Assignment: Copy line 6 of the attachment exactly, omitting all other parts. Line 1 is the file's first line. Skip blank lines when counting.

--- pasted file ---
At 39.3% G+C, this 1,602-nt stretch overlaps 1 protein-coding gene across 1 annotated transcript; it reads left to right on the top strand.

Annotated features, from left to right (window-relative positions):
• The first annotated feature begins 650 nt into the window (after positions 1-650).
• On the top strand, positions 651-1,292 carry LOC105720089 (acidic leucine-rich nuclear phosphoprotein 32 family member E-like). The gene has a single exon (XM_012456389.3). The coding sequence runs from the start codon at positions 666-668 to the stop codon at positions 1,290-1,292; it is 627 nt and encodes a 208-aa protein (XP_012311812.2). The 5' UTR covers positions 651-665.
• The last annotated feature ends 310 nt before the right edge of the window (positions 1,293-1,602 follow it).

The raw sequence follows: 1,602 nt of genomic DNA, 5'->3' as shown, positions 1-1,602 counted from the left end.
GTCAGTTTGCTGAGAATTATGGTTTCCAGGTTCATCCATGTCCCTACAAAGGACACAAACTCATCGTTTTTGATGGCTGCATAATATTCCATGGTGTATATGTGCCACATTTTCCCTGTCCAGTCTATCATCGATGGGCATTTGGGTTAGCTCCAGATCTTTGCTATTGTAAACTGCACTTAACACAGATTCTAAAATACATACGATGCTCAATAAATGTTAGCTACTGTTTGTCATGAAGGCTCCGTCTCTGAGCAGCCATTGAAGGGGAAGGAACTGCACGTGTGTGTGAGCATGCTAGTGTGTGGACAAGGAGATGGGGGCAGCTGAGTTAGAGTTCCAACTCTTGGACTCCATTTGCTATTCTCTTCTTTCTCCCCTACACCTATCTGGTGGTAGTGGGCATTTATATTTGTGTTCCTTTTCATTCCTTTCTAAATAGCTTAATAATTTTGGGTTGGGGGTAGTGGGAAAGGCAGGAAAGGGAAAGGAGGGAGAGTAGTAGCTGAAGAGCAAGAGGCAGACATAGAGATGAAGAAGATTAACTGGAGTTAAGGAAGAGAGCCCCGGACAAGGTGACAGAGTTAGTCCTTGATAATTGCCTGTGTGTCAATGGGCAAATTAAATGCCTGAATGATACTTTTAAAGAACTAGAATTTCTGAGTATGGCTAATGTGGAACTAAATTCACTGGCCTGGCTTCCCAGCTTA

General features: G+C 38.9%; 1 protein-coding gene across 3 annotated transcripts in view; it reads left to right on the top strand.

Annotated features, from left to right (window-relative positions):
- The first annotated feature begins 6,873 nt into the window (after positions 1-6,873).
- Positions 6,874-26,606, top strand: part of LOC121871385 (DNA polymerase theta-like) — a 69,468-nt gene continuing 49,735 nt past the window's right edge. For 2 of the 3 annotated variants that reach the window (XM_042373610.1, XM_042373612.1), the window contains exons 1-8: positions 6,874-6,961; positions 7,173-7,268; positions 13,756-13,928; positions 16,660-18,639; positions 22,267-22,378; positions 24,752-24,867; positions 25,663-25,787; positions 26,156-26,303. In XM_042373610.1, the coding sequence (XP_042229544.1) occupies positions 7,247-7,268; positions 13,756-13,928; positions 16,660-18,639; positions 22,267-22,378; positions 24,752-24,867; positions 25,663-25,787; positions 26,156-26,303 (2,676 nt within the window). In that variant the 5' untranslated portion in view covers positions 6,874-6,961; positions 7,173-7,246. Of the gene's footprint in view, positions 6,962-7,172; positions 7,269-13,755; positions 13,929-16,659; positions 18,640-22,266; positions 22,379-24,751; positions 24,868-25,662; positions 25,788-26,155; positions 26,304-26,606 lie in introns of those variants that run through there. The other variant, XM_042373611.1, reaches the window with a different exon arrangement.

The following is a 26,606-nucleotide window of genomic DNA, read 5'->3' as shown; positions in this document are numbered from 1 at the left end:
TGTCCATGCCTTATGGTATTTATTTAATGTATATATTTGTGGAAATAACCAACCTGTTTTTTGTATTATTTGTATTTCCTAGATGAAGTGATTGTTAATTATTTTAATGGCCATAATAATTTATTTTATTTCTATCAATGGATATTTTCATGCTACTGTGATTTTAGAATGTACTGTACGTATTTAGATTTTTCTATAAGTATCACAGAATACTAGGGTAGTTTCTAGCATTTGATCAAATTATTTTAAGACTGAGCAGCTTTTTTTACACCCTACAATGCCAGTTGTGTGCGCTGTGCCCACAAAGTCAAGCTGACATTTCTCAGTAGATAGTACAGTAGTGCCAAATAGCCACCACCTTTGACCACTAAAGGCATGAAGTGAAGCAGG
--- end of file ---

The raw sequence follows: 1,602 nt of genomic DNA, 5'->3' as shown, positions 1-1,602 counted from the left end.